The “not being enough” stories are actually destructive, sabotaging our best efforts. Instead, we can adopt a practice of choosing again, to accept ourselves okay as we are. We are perfectly imperfect! Work in progress! Rather than focus on what we are not, we can begin to appreciate what is good in us, as starting blocks to improve.
I have a confession to make. There was many Christmas in my life where, instead of being so “perfectly” happy, I was so “perfectly” unhappy. My expectations were way too high! I had this fantasy that Christmas “should” bring me “perfect” happiness. I was convinced that everybody else was having a “perfect” time at Christmas except me. Years after years, I felt so hurt; compared to my expectations, Christmas was always so “ordinary”. However over time, fortunately, I changed my mind. I gave myself the gift of expecting less and appreciating more. And in so doing Christmas became so much more joyful and fulfilling.
Our mind is constantly busy judging wrong from right, bad from good, weak from strong, safe from dangerous and so on…. We can’t help the workings of our brain; it is called the default mode or negative thinking bias. It is part of our survival mechanisms; thousands of years ago, we thrived because we were continually looking out for what could be threatening. It lead to our survival, but today it does not help us to be happy.
Relationships are at the center of our life: whether it’s our spouse, children, parents, co-workers, clients, patients, students or customers. Our greatest moment of joy or pain are in our relationships with others. Developing mindful awareness with self-compassion can help us create more understanding, harmony and love in our relationships.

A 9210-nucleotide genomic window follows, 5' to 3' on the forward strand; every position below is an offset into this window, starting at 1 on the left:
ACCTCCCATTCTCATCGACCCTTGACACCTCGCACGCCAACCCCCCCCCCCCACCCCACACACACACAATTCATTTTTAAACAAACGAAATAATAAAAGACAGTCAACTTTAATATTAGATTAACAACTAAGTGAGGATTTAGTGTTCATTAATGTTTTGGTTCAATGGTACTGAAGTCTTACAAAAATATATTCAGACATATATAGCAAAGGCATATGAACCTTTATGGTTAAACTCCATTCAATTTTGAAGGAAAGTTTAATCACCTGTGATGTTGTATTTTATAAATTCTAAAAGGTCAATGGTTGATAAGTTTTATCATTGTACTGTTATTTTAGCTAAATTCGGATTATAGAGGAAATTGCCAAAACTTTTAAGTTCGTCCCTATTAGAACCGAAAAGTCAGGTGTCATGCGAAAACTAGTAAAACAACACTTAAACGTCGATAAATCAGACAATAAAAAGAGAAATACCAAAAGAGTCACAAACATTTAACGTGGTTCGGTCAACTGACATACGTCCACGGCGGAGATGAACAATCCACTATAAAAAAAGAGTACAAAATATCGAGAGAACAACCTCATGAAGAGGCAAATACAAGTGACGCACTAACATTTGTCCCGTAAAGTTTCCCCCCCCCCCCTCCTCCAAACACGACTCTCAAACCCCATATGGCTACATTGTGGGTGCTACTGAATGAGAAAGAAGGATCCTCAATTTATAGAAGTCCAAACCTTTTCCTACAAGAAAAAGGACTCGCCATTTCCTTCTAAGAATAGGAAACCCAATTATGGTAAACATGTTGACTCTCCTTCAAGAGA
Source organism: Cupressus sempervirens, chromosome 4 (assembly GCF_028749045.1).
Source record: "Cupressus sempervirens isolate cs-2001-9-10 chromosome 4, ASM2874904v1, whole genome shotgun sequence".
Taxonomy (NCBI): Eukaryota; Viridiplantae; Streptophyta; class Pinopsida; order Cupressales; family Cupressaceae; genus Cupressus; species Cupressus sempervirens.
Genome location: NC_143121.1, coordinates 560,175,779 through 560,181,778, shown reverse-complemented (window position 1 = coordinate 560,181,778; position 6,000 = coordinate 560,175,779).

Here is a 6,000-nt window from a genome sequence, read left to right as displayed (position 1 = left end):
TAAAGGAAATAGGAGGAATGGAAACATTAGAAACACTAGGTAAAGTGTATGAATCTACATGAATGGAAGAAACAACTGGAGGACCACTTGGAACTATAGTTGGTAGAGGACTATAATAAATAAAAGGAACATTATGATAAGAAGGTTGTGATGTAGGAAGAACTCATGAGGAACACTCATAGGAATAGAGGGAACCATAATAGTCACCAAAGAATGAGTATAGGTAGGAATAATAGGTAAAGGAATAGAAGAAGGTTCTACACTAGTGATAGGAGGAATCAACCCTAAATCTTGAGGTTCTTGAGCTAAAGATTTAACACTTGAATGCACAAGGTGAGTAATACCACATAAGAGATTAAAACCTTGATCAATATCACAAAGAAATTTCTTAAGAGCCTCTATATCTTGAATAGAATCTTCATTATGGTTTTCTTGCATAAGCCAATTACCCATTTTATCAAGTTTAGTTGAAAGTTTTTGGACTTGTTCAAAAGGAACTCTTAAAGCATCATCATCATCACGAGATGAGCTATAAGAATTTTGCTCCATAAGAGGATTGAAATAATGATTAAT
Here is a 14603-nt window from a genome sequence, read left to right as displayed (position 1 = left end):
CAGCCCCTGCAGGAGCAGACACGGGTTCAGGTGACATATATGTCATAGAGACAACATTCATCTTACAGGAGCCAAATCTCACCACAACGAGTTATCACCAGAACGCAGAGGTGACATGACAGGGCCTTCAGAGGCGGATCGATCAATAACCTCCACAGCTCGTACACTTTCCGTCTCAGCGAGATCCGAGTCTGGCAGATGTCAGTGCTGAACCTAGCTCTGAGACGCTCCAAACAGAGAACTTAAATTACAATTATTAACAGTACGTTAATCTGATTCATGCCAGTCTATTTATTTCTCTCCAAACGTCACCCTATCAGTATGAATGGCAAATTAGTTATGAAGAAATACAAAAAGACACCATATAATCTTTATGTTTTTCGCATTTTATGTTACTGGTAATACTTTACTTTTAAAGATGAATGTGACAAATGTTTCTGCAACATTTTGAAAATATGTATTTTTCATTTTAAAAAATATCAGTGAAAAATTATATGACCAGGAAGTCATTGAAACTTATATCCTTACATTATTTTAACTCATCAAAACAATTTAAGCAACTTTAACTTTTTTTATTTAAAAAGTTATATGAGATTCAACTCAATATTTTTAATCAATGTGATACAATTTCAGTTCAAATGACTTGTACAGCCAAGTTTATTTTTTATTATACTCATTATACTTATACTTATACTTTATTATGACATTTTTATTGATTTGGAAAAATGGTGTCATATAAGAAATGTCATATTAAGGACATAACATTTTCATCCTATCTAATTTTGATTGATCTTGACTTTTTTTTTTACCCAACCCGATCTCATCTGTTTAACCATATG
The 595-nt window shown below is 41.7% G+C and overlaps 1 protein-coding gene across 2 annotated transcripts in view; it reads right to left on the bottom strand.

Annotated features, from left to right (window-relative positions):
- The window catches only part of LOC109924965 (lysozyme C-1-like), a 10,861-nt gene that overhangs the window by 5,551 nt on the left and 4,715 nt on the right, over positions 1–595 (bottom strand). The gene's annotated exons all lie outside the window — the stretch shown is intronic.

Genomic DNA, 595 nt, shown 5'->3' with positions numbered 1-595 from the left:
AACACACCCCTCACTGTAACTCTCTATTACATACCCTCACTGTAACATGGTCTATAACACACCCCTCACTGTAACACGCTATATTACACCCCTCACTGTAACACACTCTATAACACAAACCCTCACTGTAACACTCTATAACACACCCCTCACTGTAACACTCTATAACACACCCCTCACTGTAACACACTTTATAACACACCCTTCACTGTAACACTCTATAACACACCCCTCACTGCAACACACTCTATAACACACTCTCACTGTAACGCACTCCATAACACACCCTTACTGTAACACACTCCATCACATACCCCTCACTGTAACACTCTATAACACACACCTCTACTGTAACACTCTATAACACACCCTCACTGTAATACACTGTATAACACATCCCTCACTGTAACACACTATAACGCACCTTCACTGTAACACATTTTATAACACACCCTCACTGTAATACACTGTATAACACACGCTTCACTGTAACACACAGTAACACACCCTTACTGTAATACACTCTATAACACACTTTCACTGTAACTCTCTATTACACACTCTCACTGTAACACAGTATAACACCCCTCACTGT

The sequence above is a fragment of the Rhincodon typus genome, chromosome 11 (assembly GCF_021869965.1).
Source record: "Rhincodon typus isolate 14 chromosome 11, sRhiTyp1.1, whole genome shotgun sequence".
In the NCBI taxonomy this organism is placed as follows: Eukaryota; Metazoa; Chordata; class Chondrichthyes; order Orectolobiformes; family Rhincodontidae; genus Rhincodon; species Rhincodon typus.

We can slow down the busy mind so we can get in touch with our heart. Our mind is busy chatting, thinking always. Instead, we can gently open to our awareness in the present. Regardless of the situation, we do not need to be constantly preoccupied by the details, the stories, the frustrations, the expectations. We can reduce the stress. The practices of mindfulness and self-compassion can bring back the beauty of the moment, savoring simply. Fortunately, there is an alternative to our constant mind chatter.
As a professional, it can be difficult at times to maintain our enthusiasm and dedication for a higher standard of service delivery in the face of increasing demands and pressures in our work place. You probably have entered the profession with a passion for helping others, but years later your compassion may have faded a little, experiencing more fatigue. Sometimes, we may grow resentful at the inadequacies of the organizations. Burnout can present itself in various ways; maybe feeling less effective, questioning, doubting ourselves, becoming less tolerant of our colleagues, feeling isolated or dissatisfied.